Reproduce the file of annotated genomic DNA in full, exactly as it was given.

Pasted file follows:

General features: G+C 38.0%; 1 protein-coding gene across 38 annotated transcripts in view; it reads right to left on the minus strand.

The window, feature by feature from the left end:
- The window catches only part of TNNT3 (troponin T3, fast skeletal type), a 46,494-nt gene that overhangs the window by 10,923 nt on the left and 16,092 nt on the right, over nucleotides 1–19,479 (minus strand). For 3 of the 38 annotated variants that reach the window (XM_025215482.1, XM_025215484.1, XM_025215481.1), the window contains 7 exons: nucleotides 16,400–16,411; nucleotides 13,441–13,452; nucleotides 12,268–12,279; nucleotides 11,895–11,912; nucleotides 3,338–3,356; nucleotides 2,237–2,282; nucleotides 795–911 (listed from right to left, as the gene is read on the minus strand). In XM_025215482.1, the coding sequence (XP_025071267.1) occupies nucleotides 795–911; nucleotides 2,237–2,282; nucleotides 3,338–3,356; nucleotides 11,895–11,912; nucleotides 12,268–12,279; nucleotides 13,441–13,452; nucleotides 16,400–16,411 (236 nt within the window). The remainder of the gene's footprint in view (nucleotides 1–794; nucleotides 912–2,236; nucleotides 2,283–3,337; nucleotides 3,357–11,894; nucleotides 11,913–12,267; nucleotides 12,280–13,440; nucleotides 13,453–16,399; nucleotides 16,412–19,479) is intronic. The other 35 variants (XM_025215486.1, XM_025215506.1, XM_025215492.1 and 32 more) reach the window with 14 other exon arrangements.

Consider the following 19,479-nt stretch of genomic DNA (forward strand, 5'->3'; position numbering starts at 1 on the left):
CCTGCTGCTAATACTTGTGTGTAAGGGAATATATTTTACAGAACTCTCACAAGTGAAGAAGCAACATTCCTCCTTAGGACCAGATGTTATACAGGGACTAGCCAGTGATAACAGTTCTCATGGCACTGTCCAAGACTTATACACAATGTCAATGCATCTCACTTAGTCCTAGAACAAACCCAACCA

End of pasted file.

General features: G+C 38.0%; 1 protein-coding gene across 38 annotated transcripts in view; it reads right to left on the minus strand.

The window, feature by feature from the left end:
- The window catches only part of TNNT3 (troponin T3, fast skeletal type), a 46,494-nt gene that overhangs the window by 10,923 nt on the left and 16,092 nt on the right, over nucleotides 1–19,479 (minus strand). For 3 of the 38 annotated variants that reach the window (XM_025215482.1, XM_025215484.1, XM_025215481.1), the window contains 7 exons: nucleotides 16,400–16,411; nucleotides 13,441–13,452; nucleotides 12,268–12,279; nucleotides 11,895–11,912; nucleotides 3,338–3,356; nucleotides 2,237–2,282; nucleotides 795–911 (listed from right to left, as the gene is read on the minus strand). In XM_025215482.1, the coding sequence (XP_025071267.1) occupies nucleotides 795–911; nucleotides 2,237–2,282; nucleotides 3,338–3,356; nucleotides 11,895–11,912; nucleotides 12,268–12,279; nucleotides 13,441–13,452; nucleotides 16,400–16,411 (236 nt within the window). The remainder of the gene's footprint in view (nucleotides 1–794; nucleotides 912–2,236; nucleotides 2,283–3,337; nucleotides 3,357–11,894; nucleotides 11,913–12,267; nucleotides 12,280–13,440; nucleotides 13,453–16,399; nucleotides 16,412–19,479) is intronic. The other 35 variants (XM_025215486.1, XM_025215506.1, XM_025215492.1 and 32 more) reach the window with 14 other exon arrangements.

Consider the following 19,479-nt stretch of genomic DNA (forward strand, 5'->3'; position numbering starts at 1 on the left):
CCTGCTGCTAATACTTGTGTGTAAGGGAATATATTTTACAGAACTCTCACAAGTGAAGAAGCAACATTCCTCCTTAGGACCAGATGTTATACAGGGACTAGCCAGTGATAACAGTTCTCATGGCACTGTCCAAGACTTATACACAATGTCAATGCATCTCACTTAGTCCTAGAACAAACCCAACCA